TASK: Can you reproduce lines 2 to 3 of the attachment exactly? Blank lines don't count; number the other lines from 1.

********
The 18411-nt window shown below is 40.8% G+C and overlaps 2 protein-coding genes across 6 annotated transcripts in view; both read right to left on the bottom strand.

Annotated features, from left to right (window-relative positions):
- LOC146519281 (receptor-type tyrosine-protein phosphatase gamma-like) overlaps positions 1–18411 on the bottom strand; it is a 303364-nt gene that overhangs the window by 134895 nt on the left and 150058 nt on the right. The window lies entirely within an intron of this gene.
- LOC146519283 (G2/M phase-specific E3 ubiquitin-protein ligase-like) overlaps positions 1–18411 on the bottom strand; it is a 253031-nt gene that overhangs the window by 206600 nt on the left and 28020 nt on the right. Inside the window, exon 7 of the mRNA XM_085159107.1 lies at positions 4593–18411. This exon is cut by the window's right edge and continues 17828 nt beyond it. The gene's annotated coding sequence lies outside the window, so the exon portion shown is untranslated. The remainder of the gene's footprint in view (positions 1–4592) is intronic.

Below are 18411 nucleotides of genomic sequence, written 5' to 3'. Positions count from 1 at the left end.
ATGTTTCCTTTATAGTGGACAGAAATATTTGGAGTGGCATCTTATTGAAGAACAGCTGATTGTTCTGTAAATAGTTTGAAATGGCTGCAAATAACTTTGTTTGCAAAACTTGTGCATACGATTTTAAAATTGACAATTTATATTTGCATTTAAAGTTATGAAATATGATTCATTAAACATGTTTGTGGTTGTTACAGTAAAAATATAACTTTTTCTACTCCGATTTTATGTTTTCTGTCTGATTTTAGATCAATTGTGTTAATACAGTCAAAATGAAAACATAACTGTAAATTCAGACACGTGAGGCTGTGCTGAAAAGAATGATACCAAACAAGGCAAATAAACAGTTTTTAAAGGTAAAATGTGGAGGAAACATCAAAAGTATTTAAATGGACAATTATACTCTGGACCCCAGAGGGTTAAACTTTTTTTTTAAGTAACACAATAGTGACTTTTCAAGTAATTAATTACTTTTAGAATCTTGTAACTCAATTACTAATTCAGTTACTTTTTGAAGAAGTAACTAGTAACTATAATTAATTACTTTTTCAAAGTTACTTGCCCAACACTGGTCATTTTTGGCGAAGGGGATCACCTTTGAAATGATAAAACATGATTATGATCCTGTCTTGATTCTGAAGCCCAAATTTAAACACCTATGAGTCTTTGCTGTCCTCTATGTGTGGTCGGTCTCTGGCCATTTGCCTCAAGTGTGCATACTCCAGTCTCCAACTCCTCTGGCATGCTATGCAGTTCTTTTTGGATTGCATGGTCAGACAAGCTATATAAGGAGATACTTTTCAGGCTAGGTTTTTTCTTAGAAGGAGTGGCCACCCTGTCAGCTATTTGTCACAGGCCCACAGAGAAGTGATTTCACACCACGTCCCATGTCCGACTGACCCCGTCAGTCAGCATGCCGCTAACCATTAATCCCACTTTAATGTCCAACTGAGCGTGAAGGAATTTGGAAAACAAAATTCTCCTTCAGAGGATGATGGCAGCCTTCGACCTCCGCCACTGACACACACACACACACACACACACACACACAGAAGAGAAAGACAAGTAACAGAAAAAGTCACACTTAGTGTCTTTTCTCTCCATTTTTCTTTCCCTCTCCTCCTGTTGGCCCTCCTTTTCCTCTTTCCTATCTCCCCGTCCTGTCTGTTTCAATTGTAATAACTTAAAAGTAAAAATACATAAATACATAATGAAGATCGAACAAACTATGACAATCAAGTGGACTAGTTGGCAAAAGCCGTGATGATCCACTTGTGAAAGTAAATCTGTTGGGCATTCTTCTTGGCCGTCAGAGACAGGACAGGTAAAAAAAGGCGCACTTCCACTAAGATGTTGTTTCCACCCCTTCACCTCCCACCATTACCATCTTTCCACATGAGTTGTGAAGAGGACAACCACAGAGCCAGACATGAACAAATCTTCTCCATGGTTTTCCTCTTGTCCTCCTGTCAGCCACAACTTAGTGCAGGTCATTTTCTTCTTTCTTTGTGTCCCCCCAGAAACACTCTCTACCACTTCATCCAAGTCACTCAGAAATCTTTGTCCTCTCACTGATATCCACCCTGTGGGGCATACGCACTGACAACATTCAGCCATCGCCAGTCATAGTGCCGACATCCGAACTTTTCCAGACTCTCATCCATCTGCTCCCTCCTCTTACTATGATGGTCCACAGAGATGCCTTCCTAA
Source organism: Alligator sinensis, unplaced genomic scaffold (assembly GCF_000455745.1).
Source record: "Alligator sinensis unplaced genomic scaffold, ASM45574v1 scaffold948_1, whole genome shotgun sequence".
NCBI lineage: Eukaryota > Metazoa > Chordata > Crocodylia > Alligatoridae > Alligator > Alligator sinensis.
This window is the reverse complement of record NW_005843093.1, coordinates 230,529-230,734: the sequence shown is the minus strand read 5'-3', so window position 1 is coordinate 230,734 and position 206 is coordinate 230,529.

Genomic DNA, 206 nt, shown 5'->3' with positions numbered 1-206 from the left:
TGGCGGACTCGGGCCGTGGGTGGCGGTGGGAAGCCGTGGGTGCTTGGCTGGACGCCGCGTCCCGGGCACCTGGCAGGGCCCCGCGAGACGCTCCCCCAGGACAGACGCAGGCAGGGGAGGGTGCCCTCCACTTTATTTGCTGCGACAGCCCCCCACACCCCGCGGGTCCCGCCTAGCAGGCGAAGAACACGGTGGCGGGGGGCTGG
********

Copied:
Annotated features, from left to right (window-relative positions):
- LOC146519281 (receptor-type tyrosine-protein phosphatase gamma-like) overlaps positions 1–18411 on the bottom strand; it is a 303364-nt gene that overhangs the window by 134895 nt on the left and 150058 nt on the right. The window lies entirely within an intron of this gene.